Discussion of this topic was inevitable…

For anyone who knows me, you know I love to run. You also know I get hurt a lot and that it frustrates me a great deal. Barefoot running and minimalist running are something I have been reading up on for a while-years actually. For those who are unfamiliar, the barefoot/minimalist movement is based on the theory that all of the cushioning in modern running shoes forces our feet, knees and hips into unnatural positions leading to a higher rate of injury. Therefore they recommend either running barefoot or in shoes that have minimal padding so your feet can strike the ground the way they want, as opposed to the way the shoes force them to. Although it makes sense to me logically that minimalist running would lead to more efficient running and lower injury rates due to the “naturalness” of it, there are actually few to no valid studies to prove this. The study I am going to discuss here actually looks at the difference between runners who rearfoot strike (the heel hits first) versus those who forefoot strike (those who land on the ball of their feet and then the heel hits). The reason the topics are linked is because modern running shoes pretty much force a runner to heelstrike, while minimalist or barefoot running encourages forefoot striking. With that ridiculously long intro, here we go.

The article was a retrospective study of endurance runners (mid to long distance) on the Harvard track team. The researchers looked at 52 runners (29 males, 23 females), studied their foot strike and examined their rates of injury. 16 were classified as forefoot strikers and 36 were classified at rearfoot strikers. Because forefoot strikers have more movement at the ankle joint and rearfoot strikers have more movement at the hip and knee joints, the researchers predicted increased injuries of the hip and ankle in rearfoot strikers and increased ankle and foot injuries in forefoot strikers. Over the time period studied, there were a total of 181 repetitive injuries (traumatic injuries were disregarded). Rates of mild and moderate injuries were 2.5 times higher in rearfoot strikers vs forefoot strikers, and moderate and severe repetitive injuries were 1.7 times more frequent in rearfoot strikers. When looking at the injuries the authors predicted would be higher in rearfoot strikers (those of the hips and knee), it turns out they were right. There was a 2.7 times greater incidence of those injuries in rearfoot strikers. Interestingly, the injuries they predicted to be higher in forefoot strikers showed no significant difference between groups.

Several things to note about this study. One is the small sample size. For a topic such as this, 52 is a relatively small number of subjects to examine. Another is the lack of variability among the subjects. These are all healthy, trained runners under the age of 22  with BMIs under 25. All had history of injury, and all run high weekly mileage. While this can certainly limit the generalizability of the results, I also wonder if it naturally controls for all of those factors.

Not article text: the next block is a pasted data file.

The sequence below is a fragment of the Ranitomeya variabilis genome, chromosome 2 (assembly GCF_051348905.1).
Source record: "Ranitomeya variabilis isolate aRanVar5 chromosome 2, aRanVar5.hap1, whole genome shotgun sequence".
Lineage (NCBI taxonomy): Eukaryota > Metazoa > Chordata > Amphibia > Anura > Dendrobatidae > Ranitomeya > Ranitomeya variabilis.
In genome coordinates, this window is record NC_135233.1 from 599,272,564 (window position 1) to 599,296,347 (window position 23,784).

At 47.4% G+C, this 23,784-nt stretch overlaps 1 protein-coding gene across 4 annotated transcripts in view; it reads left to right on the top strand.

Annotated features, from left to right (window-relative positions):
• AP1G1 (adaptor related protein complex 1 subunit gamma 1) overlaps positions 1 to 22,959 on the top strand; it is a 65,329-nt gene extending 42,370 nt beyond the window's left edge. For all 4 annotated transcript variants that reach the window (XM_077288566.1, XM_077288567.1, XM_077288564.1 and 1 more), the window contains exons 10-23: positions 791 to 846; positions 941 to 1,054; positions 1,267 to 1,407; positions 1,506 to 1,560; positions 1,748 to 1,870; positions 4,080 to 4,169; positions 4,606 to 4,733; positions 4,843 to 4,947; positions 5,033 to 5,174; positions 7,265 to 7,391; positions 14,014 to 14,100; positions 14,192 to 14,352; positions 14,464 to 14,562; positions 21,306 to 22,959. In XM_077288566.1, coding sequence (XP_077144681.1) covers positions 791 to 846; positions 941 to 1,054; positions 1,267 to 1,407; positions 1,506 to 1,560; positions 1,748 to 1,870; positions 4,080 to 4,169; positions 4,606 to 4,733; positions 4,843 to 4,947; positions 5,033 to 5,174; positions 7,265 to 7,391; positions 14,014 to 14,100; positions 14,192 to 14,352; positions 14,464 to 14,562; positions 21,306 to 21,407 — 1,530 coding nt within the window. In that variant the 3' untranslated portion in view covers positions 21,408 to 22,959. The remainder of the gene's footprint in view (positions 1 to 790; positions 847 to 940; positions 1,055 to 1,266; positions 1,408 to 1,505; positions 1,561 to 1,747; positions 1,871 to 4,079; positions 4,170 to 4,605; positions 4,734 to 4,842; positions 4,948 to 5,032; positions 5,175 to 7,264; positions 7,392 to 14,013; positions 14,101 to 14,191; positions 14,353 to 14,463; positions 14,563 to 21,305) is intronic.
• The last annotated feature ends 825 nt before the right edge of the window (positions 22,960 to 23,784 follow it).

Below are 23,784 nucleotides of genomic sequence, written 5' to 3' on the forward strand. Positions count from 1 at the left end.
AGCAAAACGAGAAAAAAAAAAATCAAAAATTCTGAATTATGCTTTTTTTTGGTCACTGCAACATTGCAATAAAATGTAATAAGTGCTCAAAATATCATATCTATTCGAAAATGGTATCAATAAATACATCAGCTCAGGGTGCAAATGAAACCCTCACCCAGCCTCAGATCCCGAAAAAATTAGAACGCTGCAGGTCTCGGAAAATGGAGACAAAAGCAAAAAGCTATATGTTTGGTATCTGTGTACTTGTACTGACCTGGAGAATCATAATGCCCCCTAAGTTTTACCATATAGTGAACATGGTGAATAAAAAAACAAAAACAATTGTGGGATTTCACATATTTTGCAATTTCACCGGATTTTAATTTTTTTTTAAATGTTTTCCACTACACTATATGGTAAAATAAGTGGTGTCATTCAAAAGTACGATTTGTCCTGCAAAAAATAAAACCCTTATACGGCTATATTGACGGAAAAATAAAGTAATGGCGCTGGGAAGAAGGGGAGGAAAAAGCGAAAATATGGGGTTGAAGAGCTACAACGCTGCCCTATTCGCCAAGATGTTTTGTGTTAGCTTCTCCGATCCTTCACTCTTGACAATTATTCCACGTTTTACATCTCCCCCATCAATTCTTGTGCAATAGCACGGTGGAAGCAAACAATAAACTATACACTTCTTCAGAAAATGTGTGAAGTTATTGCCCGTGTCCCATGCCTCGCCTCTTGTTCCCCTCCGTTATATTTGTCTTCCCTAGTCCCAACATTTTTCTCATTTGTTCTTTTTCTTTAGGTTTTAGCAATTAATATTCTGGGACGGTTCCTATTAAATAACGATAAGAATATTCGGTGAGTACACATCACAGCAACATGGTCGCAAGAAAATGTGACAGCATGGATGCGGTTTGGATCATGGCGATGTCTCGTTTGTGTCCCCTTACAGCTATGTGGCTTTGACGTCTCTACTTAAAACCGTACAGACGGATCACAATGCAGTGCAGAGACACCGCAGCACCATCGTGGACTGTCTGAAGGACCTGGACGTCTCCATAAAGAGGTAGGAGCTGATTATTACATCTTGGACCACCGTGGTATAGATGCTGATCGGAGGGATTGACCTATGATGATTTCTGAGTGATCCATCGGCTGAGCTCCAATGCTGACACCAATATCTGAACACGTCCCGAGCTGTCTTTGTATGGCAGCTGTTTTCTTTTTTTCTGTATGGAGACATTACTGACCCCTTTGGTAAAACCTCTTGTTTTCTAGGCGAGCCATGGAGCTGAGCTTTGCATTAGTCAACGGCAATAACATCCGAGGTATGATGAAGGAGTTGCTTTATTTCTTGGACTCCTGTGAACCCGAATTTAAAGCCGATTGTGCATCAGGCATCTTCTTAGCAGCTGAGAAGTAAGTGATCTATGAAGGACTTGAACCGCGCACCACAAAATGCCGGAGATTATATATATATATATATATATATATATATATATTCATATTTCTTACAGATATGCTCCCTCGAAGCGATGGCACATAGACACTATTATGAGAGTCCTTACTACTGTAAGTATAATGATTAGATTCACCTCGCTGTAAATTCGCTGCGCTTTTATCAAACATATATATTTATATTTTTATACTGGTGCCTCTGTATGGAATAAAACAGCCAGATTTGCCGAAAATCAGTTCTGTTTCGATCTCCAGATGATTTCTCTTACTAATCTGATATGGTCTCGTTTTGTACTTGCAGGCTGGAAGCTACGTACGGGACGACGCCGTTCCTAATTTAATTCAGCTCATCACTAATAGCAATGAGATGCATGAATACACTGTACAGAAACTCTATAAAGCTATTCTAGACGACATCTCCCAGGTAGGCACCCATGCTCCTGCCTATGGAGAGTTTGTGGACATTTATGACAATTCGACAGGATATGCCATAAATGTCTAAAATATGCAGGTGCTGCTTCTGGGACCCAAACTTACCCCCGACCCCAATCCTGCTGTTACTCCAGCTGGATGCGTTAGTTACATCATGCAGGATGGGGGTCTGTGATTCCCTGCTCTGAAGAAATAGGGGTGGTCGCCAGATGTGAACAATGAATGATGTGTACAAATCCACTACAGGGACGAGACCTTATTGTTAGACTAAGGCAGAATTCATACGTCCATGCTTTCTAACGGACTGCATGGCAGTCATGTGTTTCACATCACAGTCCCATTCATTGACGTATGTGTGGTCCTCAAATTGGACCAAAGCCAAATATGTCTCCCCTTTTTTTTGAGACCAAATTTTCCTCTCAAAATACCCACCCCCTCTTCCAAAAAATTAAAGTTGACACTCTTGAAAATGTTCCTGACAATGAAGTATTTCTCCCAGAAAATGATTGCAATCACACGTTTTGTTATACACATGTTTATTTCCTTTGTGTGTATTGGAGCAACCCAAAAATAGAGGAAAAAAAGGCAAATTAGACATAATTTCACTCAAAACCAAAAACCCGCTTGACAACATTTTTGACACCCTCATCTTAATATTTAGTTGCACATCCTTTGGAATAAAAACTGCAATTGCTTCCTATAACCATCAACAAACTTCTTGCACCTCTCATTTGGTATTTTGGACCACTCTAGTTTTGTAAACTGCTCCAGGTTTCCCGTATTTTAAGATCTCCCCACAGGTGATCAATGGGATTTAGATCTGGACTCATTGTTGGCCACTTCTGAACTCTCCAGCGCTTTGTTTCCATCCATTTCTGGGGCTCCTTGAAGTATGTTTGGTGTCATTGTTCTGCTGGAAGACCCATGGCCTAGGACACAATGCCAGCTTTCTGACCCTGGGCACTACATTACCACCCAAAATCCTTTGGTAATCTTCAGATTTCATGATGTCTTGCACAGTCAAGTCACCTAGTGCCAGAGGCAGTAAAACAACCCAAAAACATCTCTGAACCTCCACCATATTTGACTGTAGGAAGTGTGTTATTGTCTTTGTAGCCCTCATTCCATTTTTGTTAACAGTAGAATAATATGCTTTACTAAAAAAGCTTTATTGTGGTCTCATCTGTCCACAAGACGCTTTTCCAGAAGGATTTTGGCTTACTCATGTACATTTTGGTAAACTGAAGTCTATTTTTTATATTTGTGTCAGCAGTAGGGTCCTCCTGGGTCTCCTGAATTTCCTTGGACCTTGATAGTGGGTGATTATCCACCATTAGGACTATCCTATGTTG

For me the biggest thing to consider and certainly the most relevant for all of us mortal runners is we do not know if the subjects who were forefoot strikers trained themselves to run in that manner or do so naturally. If they do so naturally, you could argue that they have a lower incidence of injury because that is their natural form, and those who are natural rearfoot strikers would not see the same benefits if we tried to force ourselves into a forefoot striking technique. The authors also address the fact that this particular study does not look at what would/does happen in the transition period from rearfoot striking to forefoot striking. Although I have never seen a study that shows an increase in rate of injury in forefoot strikers compared to rearfoot strikers, I have seen many instances of people getting hurt because they do not make the transition slowly and properly. Word of warning.

A final note: VibramUSA gave a “gift” towards the funding of this research. Just saying.

There are many other topics they discuss in the article that I will not get into here, but it is really interesting. If anyone would like to read the full article let me know and I will scan it and send it to you. Otherwise, does anyone have any thoughts or anecdotes to share? Has anyone tried minimalist or barefoot running? I will tell you that I have tried minimalist running, and I did not like it. However I also did not put the effort into learning the proper technique of forefoot striking, so I continued to heelstrike in my minimalist shoes. No bueno. Severe low back pain and almost developed a stress fracture in my foot. In case you did not pick up on my previous word of warning. Do this the right way if you are going to give it a try.

Daoud, A. et al. Foot strike and injury rates in endurance runners: A retrospective study. Medicine & Science in Sports & Exercise. 2012;44(7):1325-1334.

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